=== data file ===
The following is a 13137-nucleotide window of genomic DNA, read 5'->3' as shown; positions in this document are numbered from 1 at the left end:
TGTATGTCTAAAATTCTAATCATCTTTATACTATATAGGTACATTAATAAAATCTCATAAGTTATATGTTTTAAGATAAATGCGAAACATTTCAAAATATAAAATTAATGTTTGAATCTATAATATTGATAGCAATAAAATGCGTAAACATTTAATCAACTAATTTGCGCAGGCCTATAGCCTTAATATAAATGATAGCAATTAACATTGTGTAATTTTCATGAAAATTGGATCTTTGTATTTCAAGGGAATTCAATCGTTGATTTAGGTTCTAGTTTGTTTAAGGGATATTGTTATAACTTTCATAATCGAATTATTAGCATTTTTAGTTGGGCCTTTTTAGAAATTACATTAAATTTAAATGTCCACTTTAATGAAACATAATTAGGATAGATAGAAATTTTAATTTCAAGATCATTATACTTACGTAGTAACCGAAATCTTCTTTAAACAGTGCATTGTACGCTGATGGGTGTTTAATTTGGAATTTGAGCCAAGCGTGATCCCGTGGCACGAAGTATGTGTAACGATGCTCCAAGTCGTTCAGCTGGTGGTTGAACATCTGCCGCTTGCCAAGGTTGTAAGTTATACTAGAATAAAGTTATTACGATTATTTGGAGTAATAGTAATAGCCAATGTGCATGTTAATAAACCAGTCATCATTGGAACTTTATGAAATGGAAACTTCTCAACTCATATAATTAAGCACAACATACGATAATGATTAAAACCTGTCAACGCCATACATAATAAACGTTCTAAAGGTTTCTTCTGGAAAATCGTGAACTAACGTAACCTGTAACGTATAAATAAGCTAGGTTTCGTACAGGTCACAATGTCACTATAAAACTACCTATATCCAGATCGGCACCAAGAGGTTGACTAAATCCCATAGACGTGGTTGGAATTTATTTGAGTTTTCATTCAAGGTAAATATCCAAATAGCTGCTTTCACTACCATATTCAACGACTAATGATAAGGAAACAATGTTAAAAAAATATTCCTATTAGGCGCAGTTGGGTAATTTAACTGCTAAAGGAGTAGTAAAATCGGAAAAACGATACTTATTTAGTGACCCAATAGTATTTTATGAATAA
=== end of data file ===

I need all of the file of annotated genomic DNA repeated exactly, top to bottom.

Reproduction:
The following is a 13137-nucleotide window of genomic DNA, read 5'->3' as shown; positions in this document are numbered from 1 at the left end:
TGTATGTCTAAAATTCTAATCATCTTTATACTATATAGGTACATTAATAAAATCTCATAAGTTATATGTTTTAAGATAAATGCGAAACATTTCAAAATATAAAATTAATGTTTGAATCTATAATATTGATAGCAATAAAATGCGTAAACATTTAATCAACTAATTTGCGCAGGCCTATAGCCTTAATATAAATGATAGCAATTAACATTGTGTAATTTTCATGAAAATTGGATCTTTGTATTTCAAGGGAATTCAATCGTTGATTTAGGTTCTAGTTTGTTTAAGGGATATTGTTATAACTTTCATAATCGAATTATTAGCATTTTTAGTTGGGCCTTTTTAGAAATTACATTAAATTTAAATGTCCACTTTAATGAAACATAATTAGGATAGATAGAAATTTTAATTTCAAGATCATTATACTTACGTAGTAACCGAAATCTTCTTTAAACAGTGCATTGTACGCTGATGGGTGTTTAATTTGGAATTTGAGCCAAGCGTGATCCCGTGGCACGAAGTATGTGTAACGATGCTCCAAGTCGTTCAGCTGGTGGTTGAACATCTGCCGCTTGCCAAGGTTGTAAGTTATACTAGAATAAAGTTATTACGATTATTTGGAGTAATAGTAATAGCCAATGTGCATGTTAATAAACCAGTCATCATTGGAACTTTATGAAATGGAAACTTCTCAACTCATATAATTAAGCACAACATACGATAATGATTAAAACCTGTCAACGCCATACATAATAAACGTTCTAAAGGTTTCTTCTGGAAAATCGTGAACTAACGTAACCTGTAACGTATAAATAAGCTAGGTTTCGTACAGGTCACAATGTCACTATAAAACTACCTATATCCAGATCGGCACCAAGAGGTTGACTAAATCCCATAGACGTGGTTGGAATTTATTTGAGTTTTCATTCAAGGTAAATATCCAAATAGCTGCTTTCACTACCATATTCAACGACTAATGATAAGGAAACAATGTTAAAAAAATATTCCTATTAGGCGCAGTTGGGTAATTTAACTGCTAAAGGAGTAGTAAAATCGGAAAAACGATACTTATTTAGTGACCCAATAGTATTTTATGAATAA